Waterway Walks
Index of Walks – Lower Lough Erne 

 Adjacent Waterways . . 
    Upstream . . 
         Upper Lough Erne

Walks by Lower Lough Erne in downstream sequence:

Information on this page about the Lough Navar Forest walk is based on desk research. In the near future it is planned to include some notes based on experience of walking the route. Comments from individuals who have walked the route would be most welcome. Please send them to webmaster@iwai.ie.

Maps:

Ordnance Survey of Northern Ireland, Outdoor Pursuits Series 1:25,000
– Lower Lough Erne

Ely Lodge Forest
* * * *
  Up to 10 km; 2.5 hrs;
Start: Map Lower Lough Erne H177521 or anchor at H188513
On forest tracks and lakeside paths. Forest park. 
A review of the map of Lower Lough Erne will provide numerous ideas for walks through this pleasant forest park. Carrickreagh View Point (H174520) is well worth including in a walk through the park.


Parker, Walk 3, provides further details.

Tully Castle
* * *
  2 km; 0.5 hrs;
Start: Map Lower Lough Erne H130559
On paths. Plantation castle with recently planted 17th century style gardens. 
Tully Castle is a very interesting historic site. It provides valuable insights into the history of this area. The garden is one of the most interesting close to the Shannon-Erne navigation.

After visiting the castle take the road going west for about 200 meters. Then take the path to the right and follow it to the shore. Turn right and follow the path around the headland back to the jetty.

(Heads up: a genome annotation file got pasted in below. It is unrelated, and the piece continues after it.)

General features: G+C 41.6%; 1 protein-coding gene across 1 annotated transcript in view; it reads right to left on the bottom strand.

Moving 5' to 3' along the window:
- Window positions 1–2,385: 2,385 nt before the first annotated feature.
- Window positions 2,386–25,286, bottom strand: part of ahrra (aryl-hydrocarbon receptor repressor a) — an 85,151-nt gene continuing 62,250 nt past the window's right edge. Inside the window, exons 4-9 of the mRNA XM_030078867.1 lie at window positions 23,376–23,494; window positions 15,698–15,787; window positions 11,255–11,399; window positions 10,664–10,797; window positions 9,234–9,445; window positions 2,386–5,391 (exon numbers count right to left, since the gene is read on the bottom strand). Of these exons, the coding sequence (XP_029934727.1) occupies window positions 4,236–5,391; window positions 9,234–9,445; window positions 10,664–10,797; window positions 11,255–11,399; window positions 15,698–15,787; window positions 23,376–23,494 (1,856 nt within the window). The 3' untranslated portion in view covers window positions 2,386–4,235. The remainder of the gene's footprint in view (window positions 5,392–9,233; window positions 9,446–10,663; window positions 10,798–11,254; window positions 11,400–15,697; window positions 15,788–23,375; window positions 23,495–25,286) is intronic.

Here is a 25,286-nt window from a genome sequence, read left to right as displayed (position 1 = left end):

Castle Archdale
* * * *
Up to 10 km; 2.5 hrs;
Start: Map Lower Lough Erne H181600 or H173592
On paths, forest tracks and estate roads. Country park. Historic. 
A review of the map of Lower Lough Erne will provide numerous ideas for walks through this country park. The park is a nature wonderland and is ideal for children. Features within the park include a red deer enclosure, wildfowl ponds, nature trail, butterfly garden and wildflower meadow.An excellent map of the park is available from the Information Centre. The Yellow Walk will appeal to boating folk as it passes by the marina and close to many interesting features including the Information Centre, Exhibition Centre, Castle Gardens, Bath House, Bog Garden, Deer Pen, Rare Breeds Collection, Butterfly Garden, and Wildfowl Ponds before returning along the shore to the marina.

Those interested in a slightly longer walk will enjoy the walk to the Old Castle (H186599). The castle is now in ruins. The route is shown on the Ordnance Survey Outdoor Pursuits map. The optional walk around the peninsula named Tom’s Island is well worth including in the walk.